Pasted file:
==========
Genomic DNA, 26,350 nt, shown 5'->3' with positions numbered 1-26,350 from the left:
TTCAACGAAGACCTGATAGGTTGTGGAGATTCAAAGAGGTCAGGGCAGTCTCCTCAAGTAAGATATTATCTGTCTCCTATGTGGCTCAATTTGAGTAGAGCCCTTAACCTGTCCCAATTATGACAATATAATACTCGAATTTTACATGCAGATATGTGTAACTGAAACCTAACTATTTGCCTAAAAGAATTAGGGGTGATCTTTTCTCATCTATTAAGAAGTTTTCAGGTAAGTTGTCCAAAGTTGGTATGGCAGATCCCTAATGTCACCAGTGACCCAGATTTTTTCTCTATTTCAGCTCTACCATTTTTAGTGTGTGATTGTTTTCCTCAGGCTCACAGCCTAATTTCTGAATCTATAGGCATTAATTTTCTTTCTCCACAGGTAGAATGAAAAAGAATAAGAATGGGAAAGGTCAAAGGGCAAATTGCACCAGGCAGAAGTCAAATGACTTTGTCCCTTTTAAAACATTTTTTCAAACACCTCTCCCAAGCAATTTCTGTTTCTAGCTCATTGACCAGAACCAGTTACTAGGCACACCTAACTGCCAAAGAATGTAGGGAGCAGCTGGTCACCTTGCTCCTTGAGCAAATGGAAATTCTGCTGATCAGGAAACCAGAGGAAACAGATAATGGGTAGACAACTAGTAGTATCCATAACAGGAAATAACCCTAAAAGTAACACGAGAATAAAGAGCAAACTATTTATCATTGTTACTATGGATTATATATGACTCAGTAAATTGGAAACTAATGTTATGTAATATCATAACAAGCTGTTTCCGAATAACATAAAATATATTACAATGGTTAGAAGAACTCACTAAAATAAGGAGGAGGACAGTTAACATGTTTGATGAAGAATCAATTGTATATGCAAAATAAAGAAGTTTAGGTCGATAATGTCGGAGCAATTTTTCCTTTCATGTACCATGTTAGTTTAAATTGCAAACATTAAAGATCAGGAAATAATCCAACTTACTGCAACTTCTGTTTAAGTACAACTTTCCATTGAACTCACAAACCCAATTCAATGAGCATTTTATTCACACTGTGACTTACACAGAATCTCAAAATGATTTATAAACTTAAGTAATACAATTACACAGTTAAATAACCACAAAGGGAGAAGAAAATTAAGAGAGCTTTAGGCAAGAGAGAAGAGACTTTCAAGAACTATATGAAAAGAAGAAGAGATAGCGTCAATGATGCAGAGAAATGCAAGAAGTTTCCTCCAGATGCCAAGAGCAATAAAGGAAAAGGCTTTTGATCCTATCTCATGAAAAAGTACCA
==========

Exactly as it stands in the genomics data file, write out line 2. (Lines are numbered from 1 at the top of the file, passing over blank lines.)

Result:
TTCAACGAAGACCTGATAGGTTGTGGAGATTCAAAGAGGTCAGGGCAGTCTCCTCAAGTAAGATATTATCTGTCTCCTATGTGGCTCAATTTGAGTAGAGCCCTTAACCTGTCCCAATTATGACAATATAATACTCGAATTTTACATGCAGATATGTGTAACTGAAACCTAACTATTTGCCTAAAAGAATTAGGGGTGATCTTTTCTCATCTATTAAGAAGTTTTCAGGTAAGTTGTCCAAAGTTGGTATGGCAGATCCCTAATGTCACCAGTGACCCAGATTTTTTCTCTATTTCAGCTCTACCATTTTTAGTGTGTGATTGTTTTCCTCAGGCTCACAGCCTAATTTCTGAATCTATAGGCATTAATTTTCTTTCTCCACAGGTAGAATGAAAAAGAATAAGAATGGGAAAGGTCAAAGGGCAAATTGCACCAGGCAGAAGTCAAATGACTTTGTCCCTTTTAAAACATTTTTTCAAACACCTCTCCCAAGCAATTTCTGTTTCTAGCTCATTGACCAGAACCAGTTACTAGGCACACCTAACTGCCAAAGAATGTAGGGAGCAGCTGGTCACCTTGCTCCTTGAGCAAATGGAAATTCTGCTGATCAGGAAACCAGAGGAAACAGATAATGGGTAGACAACTAGTAGTATCCATAACAGGAAATAACCCTAAAAGTAACACGAGAATAAAGAGCAAACTATTTATCATTGTTACTATGGATTATATATGACTCAGTAAATTGGAAACTAATGTTATGTAATATCATAACAAGCTGTTTCCGAATAACATAAAATATATTACAATGGTTAGAAGAACTCACTAAAATAAGGAGGAGGACAGTTAACATGTTTGATGAAGAATCAATTGTATATGCAAAATAAAGAAGTTTAGGTCGATAATGTCGGAGCAATTTTTCCTTTCATGTACCATGTTAGTTTAAATTGCAAACATTAAAGATCAGGAAATAATCCAACTTACTGCAACTTCTGTTTAAGTACAACTTTCCATTGAACTCACAAACCCAATTCAATGAGCATTTTATTCACACTGTGACTTACACAGAATCTCAAAATGATTTATAAACTTAAGTAATACAATTACACAGTTAAATAACCACAAAGGGAGAAGAAAATTAAGAGAGCTTTAGGCAAGAGAGAAGAGACTTTCAAGAACTATATGAAAAGAAGAAGAGATAGCGTCAATGATGCAGAGAAATGCAAGAAGTTTCCTCCAGATGCCAAGAGCAATAAAGGAAAAGGCTTTTGATCCTATCTCATGAAAAAGTACCA